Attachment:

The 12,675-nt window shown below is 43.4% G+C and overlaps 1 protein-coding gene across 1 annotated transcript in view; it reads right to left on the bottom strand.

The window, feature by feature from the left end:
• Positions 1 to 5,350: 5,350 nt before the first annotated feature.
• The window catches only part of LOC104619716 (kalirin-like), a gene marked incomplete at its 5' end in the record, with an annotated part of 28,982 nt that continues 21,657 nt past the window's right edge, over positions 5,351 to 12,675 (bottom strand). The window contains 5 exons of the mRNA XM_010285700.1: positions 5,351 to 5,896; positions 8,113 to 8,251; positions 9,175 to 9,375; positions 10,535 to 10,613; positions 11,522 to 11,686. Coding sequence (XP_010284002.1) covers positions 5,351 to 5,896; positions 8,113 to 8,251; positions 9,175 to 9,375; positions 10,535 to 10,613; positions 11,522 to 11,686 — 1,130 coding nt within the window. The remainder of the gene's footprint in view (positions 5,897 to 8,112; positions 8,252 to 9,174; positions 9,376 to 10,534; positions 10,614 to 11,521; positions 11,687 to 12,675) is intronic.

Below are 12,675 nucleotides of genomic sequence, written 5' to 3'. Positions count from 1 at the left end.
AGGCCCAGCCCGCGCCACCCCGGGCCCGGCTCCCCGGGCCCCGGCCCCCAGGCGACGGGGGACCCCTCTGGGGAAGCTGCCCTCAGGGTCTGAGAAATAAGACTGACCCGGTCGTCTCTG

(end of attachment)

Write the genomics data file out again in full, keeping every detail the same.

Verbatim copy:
The 12,675-nt window shown below is 43.4% G+C and overlaps 1 protein-coding gene across 1 annotated transcript in view; it reads right to left on the bottom strand.

The window, feature by feature from the left end:
• Positions 1 to 5,350: 5,350 nt before the first annotated feature.
• The window catches only part of LOC104619716 (kalirin-like), a gene marked incomplete at its 5' end in the record, with an annotated part of 28,982 nt that continues 21,657 nt past the window's right edge, over positions 5,351 to 12,675 (bottom strand). The window contains 5 exons of the mRNA XM_010285700.1: positions 5,351 to 5,896; positions 8,113 to 8,251; positions 9,175 to 9,375; positions 10,535 to 10,613; positions 11,522 to 11,686. Coding sequence (XP_010284002.1) covers positions 5,351 to 5,896; positions 8,113 to 8,251; positions 9,175 to 9,375; positions 10,535 to 10,613; positions 11,522 to 11,686 — 1,130 coding nt within the window. The remainder of the gene's footprint in view (positions 5,897 to 8,112; positions 8,252 to 9,174; positions 9,376 to 10,534; positions 10,614 to 11,521; positions 11,687 to 12,675) is intronic.

Below are 12,675 nucleotides of genomic sequence, written 5' to 3'. Positions count from 1 at the left end.
AGGCCCAGCCCGCGCCACCCCGGGCCCGGCTCCCCGGGCCCCGGCCCCCAGGCGACGGGGGACCCCTCTGGGGAAGCTGCCCTCAGGGTCTGAGAAATAAGACTGACCCGGTCGTCTCTG